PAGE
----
Navajo Nation, Central Government; Window Rock, AZ

One of the Native American Reservations that Route 66 passes though is the Navajo Nation. This rock formation (known in Navajo as: tségháhoodzání or, the rock-with-hole-through-it), lies the city’s Memorial Navajo Tribal park, and it is what gave Window Rock, Arizona, the nation’s capitol city, its name.

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In the park there is a stature dedicated to the tribe’s veterans (Native Americans take their citizenship and military service VERY seriously — as part of being modern-day warriors) and in particular the statue commemorates the Navajo Code talkers who were instrumental during WWII. IMG_0062.JPG

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Adjacent to the park are MOST of the buildings that constitute the government of the Navajo Nation.

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For those who don’t know, the tribes are Dependent Sovereigns with the right to govern themselves, to a point (and that point has varied). This part of the town is where you’ll find the Navajo Nation’s Counsel Chambers,

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The offices of President and Vice President

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the tribal courts (Each tribal nation has its own Supreme and District courts), and the central location for the Nation’s police force (tribes are controlled by Federal laws but not State).

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Navajo Arts and Crafts Enterprise

The Navajo Arts and Crafts Enterprise is located in Window Rock, Arizona, and is for anyone visiting the Southwest in search of Native American Jewelry who gives a shit about their rights and/or disenfranchisement …and all that good shit.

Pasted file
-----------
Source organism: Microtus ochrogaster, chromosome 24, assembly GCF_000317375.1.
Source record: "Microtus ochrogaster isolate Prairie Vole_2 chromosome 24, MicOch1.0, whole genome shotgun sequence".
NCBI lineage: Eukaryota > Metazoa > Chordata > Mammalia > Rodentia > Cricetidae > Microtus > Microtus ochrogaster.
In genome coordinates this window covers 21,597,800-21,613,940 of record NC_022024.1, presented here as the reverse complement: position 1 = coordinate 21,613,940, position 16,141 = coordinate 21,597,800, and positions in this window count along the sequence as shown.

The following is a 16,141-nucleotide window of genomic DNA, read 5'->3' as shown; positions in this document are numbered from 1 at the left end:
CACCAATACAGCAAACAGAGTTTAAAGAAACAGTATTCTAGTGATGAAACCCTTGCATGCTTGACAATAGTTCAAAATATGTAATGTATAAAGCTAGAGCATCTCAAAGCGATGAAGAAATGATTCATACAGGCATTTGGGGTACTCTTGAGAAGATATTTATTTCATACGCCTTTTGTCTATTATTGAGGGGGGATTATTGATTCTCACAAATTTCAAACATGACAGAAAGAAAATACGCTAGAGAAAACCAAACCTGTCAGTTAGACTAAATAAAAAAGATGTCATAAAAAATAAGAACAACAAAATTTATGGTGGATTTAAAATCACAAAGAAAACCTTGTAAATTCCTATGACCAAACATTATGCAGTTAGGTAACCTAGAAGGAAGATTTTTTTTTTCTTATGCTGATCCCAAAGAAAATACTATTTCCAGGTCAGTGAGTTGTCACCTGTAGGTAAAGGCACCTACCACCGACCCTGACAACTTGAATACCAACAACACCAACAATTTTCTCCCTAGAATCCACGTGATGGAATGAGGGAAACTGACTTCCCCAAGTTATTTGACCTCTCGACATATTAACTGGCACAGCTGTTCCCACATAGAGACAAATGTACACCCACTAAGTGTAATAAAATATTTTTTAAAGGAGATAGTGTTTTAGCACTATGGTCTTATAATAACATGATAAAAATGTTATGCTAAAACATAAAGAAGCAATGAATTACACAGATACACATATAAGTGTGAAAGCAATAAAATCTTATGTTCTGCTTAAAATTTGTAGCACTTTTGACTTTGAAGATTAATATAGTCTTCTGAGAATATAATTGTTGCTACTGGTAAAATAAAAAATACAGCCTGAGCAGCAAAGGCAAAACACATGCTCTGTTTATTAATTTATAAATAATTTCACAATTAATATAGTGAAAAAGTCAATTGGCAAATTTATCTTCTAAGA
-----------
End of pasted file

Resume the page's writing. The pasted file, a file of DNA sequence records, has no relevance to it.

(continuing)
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This is a store run by the Navajo nation that sells the work of some of their best artists– who are insured proper payment for said work. In other words, this is NOT where you come to get the “best prices” (which are often obtained by taking advantage of artists who don’t under stand pricing) but rather some of the best work, guilt free. Everything from jewelry to Navajo rugs, all of the highest quality … where you know for sure it was made by a Navajo and with the best locally sourced stores and wool, etc. (no Chinese crap pretending to be Navajo, etc.)

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If I had a friend who was a Native American Doctor or nurse, I’d buy this for them

The Store also sells Navajo raw products (locally mined stones, wool, etc.) to other Navajo looking to turn them into products for sale to the public.

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They’ve gotten much bigger and much more bureaucratic/professional since i was last here (20 odd yeas ago). In the building they used to not only sell stuff but also have workmen on staff who could repair it for you on the spot. Now they’ve got a second building mile away where they do storage and they keep the repair men hidden away, and you have to drop off and wait a week or so to get the repairs done.

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I had been saving up some stuff I needed fixed for when I next passed through the area, but it appears that was for naught. I even went to the second building hoping I could find somebody who would fix my ring ASAP, as I was only in town for two days… but they said they don’t do that anymore